There is nothing pleasant about needing to run to the bathroom multiple times after a meal. Luckily for those with diarrhea-dominant IBS (IBS-D), cannabis has been shown to reduce hypermotility and ease abdominal cramping. Hypermotility is when food moves through the GI tract too fast.
In a 2016 paper, Russo cites evidence that those with IBS-D showed genetic variations in coding for the endocannabinoid system. He also explains that treating those who had this variation with synthetic THC reduced hypermotility.
Apparently, cannabis was one of the first effective treatments for cholera-related diarrhea in the 19th century.
2. Abdominal pain
A reduced pain threshold is another major symptom of IBS. Cannabis has been shown to reduce visceral sensitivity in those with gastrointestinal disorders.
“Visceral perception” is a fancy way of saying internal pain sensitivity. A 2004 study suggests that there is strong evidence for cannabinoid treatments in managing bowel diseases like IBS, partly thanks to the herb’s ability to knock out nerve pain and partly perhaps due to its anti-inflammatory properties.
Another 2008 review highlights the discovery that cannabinoid treatment can calm sensitivity and inflammation in the intestinal lining of those with GI disorders. All good signs for IBS patients in need of relief.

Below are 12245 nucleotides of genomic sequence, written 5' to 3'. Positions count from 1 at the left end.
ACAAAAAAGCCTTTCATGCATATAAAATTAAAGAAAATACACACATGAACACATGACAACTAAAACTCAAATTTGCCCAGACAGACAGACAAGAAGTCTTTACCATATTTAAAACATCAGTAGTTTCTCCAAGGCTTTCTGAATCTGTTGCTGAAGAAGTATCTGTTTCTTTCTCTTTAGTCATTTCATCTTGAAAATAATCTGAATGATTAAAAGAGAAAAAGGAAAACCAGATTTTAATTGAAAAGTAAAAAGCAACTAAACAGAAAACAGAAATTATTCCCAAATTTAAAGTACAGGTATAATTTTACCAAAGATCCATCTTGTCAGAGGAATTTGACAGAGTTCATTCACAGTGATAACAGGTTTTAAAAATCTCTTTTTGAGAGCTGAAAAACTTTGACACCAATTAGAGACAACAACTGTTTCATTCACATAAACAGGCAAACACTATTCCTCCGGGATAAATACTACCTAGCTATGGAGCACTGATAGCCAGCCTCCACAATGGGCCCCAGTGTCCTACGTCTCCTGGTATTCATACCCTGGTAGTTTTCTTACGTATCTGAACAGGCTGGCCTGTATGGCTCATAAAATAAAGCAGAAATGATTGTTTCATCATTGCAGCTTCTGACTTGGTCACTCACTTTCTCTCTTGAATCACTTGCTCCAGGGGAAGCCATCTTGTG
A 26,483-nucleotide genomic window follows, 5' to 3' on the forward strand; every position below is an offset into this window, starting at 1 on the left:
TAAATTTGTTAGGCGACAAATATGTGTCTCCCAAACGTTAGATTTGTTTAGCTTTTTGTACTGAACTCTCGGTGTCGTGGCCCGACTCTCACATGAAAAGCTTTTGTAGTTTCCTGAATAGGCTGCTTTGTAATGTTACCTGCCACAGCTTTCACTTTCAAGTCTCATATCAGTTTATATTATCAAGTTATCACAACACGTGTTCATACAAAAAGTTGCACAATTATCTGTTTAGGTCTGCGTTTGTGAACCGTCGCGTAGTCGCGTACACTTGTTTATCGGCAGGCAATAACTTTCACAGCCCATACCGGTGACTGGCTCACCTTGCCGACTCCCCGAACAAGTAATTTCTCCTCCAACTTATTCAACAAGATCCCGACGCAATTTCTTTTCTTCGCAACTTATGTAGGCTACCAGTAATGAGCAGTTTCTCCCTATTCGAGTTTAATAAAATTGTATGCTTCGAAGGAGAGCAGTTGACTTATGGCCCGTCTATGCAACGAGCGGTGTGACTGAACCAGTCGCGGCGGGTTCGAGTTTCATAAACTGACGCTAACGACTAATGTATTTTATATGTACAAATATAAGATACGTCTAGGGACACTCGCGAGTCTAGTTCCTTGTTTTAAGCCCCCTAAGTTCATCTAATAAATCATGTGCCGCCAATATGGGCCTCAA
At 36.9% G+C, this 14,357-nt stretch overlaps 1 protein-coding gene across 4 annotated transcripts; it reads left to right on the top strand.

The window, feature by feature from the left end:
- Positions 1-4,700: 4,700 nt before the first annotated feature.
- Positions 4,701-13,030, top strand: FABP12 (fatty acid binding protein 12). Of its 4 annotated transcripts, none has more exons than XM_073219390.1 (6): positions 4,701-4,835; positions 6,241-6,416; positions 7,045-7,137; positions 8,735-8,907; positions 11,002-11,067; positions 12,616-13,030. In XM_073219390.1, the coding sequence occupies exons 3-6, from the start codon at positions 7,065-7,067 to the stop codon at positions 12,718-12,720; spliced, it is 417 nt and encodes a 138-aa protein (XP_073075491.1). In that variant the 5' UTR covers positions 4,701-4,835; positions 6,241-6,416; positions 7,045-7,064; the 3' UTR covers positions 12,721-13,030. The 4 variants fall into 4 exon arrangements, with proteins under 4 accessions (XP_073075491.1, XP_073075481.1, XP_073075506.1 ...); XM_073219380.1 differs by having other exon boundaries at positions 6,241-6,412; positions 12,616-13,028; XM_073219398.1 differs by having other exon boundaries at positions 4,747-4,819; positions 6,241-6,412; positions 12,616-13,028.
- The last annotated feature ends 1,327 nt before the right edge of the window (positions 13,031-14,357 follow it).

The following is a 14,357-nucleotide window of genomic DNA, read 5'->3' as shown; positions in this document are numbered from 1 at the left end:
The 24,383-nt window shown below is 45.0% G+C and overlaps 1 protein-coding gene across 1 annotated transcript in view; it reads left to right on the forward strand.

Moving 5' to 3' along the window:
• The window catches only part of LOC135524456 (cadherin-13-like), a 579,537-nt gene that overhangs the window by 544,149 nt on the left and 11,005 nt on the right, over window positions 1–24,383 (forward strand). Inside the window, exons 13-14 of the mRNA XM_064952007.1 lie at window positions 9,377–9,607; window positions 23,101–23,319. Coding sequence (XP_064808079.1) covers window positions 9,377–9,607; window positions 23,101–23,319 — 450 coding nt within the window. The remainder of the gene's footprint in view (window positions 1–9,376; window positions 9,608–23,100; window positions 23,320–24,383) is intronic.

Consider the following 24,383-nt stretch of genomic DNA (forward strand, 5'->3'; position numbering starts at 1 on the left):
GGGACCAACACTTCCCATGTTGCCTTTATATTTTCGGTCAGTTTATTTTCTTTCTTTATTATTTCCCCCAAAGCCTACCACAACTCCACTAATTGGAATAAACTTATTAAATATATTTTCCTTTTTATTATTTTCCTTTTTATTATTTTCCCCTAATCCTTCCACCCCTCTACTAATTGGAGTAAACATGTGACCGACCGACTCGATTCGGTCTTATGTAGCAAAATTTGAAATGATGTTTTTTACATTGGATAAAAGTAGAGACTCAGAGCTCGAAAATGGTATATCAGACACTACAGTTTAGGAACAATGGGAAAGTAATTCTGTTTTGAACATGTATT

The mental symptoms of IBS are just as important to address as the physical. It’s common knowledge that a little herb can lift spirits and inspire a positive mood. But, for those who want depression relief without the high, there may be another great option.
A rodent study published in April of 2016 found that cannabidiol (CBD), a nonpsychoactive component in cannabis, discovered that a single dose of CBD treatment effectively began to ease anti-social and reduce anxiety-like behavior in minutes.
CBD continued to work over time. This is amazing, as it can take up to six weeks for common antidepressant medication to become effective.
What about constipation?
Unfortunately, the impact of medical cannabis on constipation is up for debate. The majority of research suggests that the plant slows things down rather than speeds things up.
However, as with most things gut and cannabis related, a lot depends on each individual’s unique internal situation.
Since there is no clinical research on the subject, many cannabis patients opt for the “try and see” approach with the herb.